Te Araroa - Rakiura (Stewart Island)

New Zealand's third largest island is Rakiura, also known as Stewart Island. It is found off the Southern tip of New Zealand, and is well known amongst those with a love of nature as a real kiwi hotspot. Not having seen one in the 6 months we'd been in New Zealand at this point, it was only right that we headed there to see if we could improve our chances. One three-hour ferry crossing later, and we were ready to head off in search of them.

As far as birds were concerned, the trip was already off to a strong start, with white-capped albatross and sooty shearwaters carving the waves over the stretch of Ocean between Bluff and Stewart Island. Having given ourselves just three nights on island though, we were keen to concentrate our search in a hotspot, and after speaking to a DoC warden we had a plan. The first night would be camping out in the bush, second night would be at Mason's Bay, then third we'd be back the way we came to Freshwater hut before heading back to the harbour to leave the following day. Apparently this"in-and-out" route would give us a chance to check out a place that has regular sightings.


art Island camping EM

After spending the first night squeezed into our tent pitched amongst the trees, we continued on to Mason's Bay. We hadn't seen or heard any kiwi yet, though the signs were there even in the bush. Patches of wet mud became noticeboards detailing the movements of all sorts of species, such as the non-native deer and possums, but also the unmistakable footprint of a kiwi. It kept hopes high. Stewart Island is well known as a place to see kiwi in the day, though we kept our hopes low as we were often on the move and likely to scare any birds foraging in the daytime. Though kiwis weren't tripping us up, we enjoyed the many other species to be found such as South Island robin, fernbird, tomtit, kakariki, bell bird and pipipi.


February 2020 Our arrival at Mason's Bay was pretty special. From this point we faced out towards the Southern Oceans, with winds and seas unencumbered by land before reaching this beach. Expansive dune systems tell tale of the storms that batter the coast and the sand tells more about the movements of the animals that live here such as the kiwi. With so many tracks in the area, and encouraging signs mentioning plenty of kiwi activity in the area, we would head back out at night with hopes of seeing them. 

Later that night, with red lights on our head torches we headed back out, just a short 5 minute walk from the Mason Bay Hut. The red head torch light is an important point to take note of, being largely nocturnal birds their eyesight is incredibly sensitive to light, so the last thing they need is someone beaming a bright white light at them. The red is much more subtle on the vision, and helps to observe the kiwi while they go about their business in a natural way. We slowly and quietly walked along the path, keeping our ears open for any sign of rustling in the undergrowth or the distinctive high pitched call of the kiwi. We kept walking and eventually we could see the dim light of head torches stopped up ahead, where several other trampers were standing. Getting nearer it was clear that they were looking at something in the bush, and obviously as the build up to this point might suggest, it was a kiwi. It was incredibly bold, feeding amongst the vegetation for several minutes. We caught brief clear views of it but mostly glimpses of its long beak probing around for insects and its fluffy little behind shuffling around, until it ran out into the path and quickly hurried away into the night. The resulting image was blindly taken under the low light of the red lamps, and as you can imagine, not worth framing on the wall...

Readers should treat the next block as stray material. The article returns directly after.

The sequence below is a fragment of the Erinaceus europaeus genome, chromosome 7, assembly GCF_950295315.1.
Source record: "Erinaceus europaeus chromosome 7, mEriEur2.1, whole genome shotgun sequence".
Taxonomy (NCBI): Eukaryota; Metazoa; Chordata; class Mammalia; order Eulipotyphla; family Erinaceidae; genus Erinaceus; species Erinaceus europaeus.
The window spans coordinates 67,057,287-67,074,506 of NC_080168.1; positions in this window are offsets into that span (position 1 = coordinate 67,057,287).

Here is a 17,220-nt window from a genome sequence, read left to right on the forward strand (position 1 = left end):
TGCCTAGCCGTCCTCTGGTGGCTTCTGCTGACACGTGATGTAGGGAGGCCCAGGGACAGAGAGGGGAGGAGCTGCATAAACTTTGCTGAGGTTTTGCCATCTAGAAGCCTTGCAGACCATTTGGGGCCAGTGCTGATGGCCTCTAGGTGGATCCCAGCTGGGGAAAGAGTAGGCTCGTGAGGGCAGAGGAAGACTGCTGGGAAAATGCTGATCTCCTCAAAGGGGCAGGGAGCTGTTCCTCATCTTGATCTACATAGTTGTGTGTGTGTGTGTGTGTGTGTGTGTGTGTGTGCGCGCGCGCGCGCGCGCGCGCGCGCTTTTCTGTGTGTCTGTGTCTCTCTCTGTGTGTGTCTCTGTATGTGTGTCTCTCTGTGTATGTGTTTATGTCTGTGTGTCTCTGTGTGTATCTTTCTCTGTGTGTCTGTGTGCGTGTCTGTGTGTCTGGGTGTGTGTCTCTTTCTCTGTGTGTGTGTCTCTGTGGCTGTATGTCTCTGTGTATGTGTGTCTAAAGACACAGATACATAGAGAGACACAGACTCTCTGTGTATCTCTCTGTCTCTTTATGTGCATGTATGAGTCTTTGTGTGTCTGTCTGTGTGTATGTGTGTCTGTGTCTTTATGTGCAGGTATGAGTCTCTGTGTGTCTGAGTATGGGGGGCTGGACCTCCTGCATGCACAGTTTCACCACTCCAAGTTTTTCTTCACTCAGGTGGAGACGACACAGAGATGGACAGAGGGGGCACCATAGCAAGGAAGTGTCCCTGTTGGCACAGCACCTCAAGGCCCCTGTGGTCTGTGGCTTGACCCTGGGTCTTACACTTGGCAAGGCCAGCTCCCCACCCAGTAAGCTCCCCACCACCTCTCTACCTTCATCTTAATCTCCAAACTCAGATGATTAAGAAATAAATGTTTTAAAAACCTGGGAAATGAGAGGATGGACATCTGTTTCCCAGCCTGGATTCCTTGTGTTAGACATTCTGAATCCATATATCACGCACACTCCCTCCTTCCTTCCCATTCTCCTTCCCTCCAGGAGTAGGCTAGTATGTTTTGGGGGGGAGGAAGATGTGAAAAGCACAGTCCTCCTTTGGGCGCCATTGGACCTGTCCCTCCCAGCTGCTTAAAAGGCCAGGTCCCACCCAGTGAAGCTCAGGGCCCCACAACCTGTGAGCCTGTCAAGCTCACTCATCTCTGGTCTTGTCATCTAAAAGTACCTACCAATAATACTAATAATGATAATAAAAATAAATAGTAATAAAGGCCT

The Stewart Island kiwi, or tokoeka (meaning "weka with a walking stick"), is the largest of the kiwi in New Zealand and is a genetically distinct species from those found on mainland New Zealand. They are the most abundant of the 5 kiwi species, with an estimated 13,000 individuals on Rakiura but some of the population shows signs of decline, noteably, the population around the Mason Bay area. The tracks in the sand show that many non-native predators are present on Rakiura such as possum, rats, and feral cats, but there are efforts underway to make Rakiura Predator Free as part of New Zealands predator free 2050 goal. In doing so the island will become another predator free haven for many of New Zealands unique endemic species, and hopefully will see numbers increase over time, giving many more keen kiwi seeking tourists one of the best chances for an encounter in New Zealand. For us however, we were to return to Bluff where we would be beginning the hike northbound across the South Island.